Modern kernel

By Jason Brooks  |  Posted 2004-09-13 Print this article Print

SLES 9 is the first enterprise Linux distribution weve tested that ships with the 2.6 version of the Linux kernel—Version 2.6.5, to be exact.

Unlike SuSE Linux Professional 9.1, which was SuSEs first 2.6-based release and which shipped with a 2.4 kernel option, SLES 9 comes with 2.6 only. SuSE sites running applications not yet certified for 2.6 should stick with SLES 8 until theyve tested their applications on the new kernel.

However, the 2.6 kernel is fast approaching its first anniversary and has had time to settle down, undergoing a series of bug-fixing revisions. In addition, hardware and software vendors have had time to adjust to the new kernel—weve seen hardware and software support for 2.6 progress rapidly during the past several months.

SuSEs YaST suite of configuration tools, long one of the distributions key differentiators, now includes several new modules, including a tool for configuring the new mail server that ships with SLES 9 and a client and server setup utility for the included IP Security VPN.

We were particularly impressed with the changes in YaST for setting up Samba 3. The Windows-compatible file, print and authentication service can be confusing to configure, but in our tests, YaST did a good job of simplifying the configuration process. We could configure our test systems for basic file sharing as well as set them up to serve as primary or backup Domain Controllers in a Windows network.

We were interested to see in YaST a tool for installing instances of User Mode Linux—a new feature in the 2.6 kernel that enables users to run virtual, contained instances of Linux as applications on their systems. User Mode Linux is well-suited for testing software or for isolating applications from one another and from the system for security reasons.

As with handy open-source software components, User Mode Linux takes a bit of research and trial to configure properly, so we found this YaST tool a welcome addition—albeit one with room for improvement. We could use the YaST User Mode Linux tool to install an instance of SLES 9, but wed like to see this tool make it easy to install other Linux distributions as well.

In addition, after the tool stepped us through the creation of an instance, it gave no indication of how to run that virtual machine. For that, we had to hit Google because the generally good SLES 9 documentation scarcely referred to User Mode Linux at all.

Another snag we encountered was in setting up a network-based installation source for SLES 9, a step required for installing User Mode Linux instances. YaST contains a nice tool for copying the contents of SLES 9 disks to a system to be shared via NFS (Network File System), FTP or HTTP. The tool even let us publicize the presence of the installation source to other systems on our network via Service Location Protocol (at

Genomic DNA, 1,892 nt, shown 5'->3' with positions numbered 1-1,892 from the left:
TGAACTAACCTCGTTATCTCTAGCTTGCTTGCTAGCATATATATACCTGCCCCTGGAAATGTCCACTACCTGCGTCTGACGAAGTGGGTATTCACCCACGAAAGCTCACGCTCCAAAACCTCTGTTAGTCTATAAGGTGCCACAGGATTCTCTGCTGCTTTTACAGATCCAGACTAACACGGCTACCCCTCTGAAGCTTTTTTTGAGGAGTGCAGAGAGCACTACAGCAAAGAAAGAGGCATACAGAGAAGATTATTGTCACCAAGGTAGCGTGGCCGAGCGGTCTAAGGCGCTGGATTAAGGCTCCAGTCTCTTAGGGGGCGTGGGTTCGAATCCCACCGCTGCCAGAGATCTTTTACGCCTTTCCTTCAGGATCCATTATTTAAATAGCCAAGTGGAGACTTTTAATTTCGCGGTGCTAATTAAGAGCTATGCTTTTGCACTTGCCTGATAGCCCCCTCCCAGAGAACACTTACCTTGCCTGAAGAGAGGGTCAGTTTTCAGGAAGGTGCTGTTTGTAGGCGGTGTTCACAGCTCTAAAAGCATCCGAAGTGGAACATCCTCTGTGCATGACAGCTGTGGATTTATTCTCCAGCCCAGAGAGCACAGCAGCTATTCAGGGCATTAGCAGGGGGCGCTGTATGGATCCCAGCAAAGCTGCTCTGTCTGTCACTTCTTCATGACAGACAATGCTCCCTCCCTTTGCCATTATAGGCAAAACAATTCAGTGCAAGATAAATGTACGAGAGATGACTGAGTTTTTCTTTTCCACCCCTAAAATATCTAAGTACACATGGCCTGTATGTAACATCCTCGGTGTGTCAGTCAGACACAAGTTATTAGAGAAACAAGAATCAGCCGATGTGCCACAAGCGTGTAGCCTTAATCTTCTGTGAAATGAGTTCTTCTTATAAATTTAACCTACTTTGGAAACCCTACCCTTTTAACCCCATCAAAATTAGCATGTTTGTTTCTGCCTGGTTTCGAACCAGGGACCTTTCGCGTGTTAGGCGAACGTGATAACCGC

Unfortunately, the YaST tool for configuring installation sources for the system isnt set up to consume Service Location Protocol data; we had to run through a workaround provided in the SLES 9 release notes to get SuSE to accept the installation source wed set up.

One hidden YaST improvement in this version of SLES is a change to the GPL (General Public License). YaSTs previous license restricted redistribution and kept YaST a SuSE-only component.

With the license change, Novell hopes to see wider embrace of and more extensive development for YaST. The switch to less restrictive licensing has already begun to pay dividends, as trusted Linux vendor Immunix Inc. released a YaST module for configuring its application security product at LinuxWorld last month.

Will a free YaST lead to an all-free, community-oriented SuSE release? Click here to read more. One thing we found puzzling in this release was the absence of certain desktop-oriented applications on the six disks on which SLES 9 ships. In particular, we missed the office suite and the GIMP image editing application. Although SLES 9 is a server operating system, and we can understand not including these packages in the default install, it doesnt make sense to exclude them entirely.

Senior Analyst Jason Brooks can be reached at

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As Editor in Chief of eWEEK Labs, Jason Brooks manages the Labs team and is responsible for eWEEK's print edition. Brooks joined eWEEK in 1999, and has covered wireless networking, office productivity suites, mobile devices, Windows, virtualization, and desktops and notebooks. JasonÔÇÖs coverage is currently focused on Linux and Unix operating systems, open-source software and licensing, cloud computing and Software as a Service. Follow Jason on Twitter at jasonbrooks, or reach him by email at

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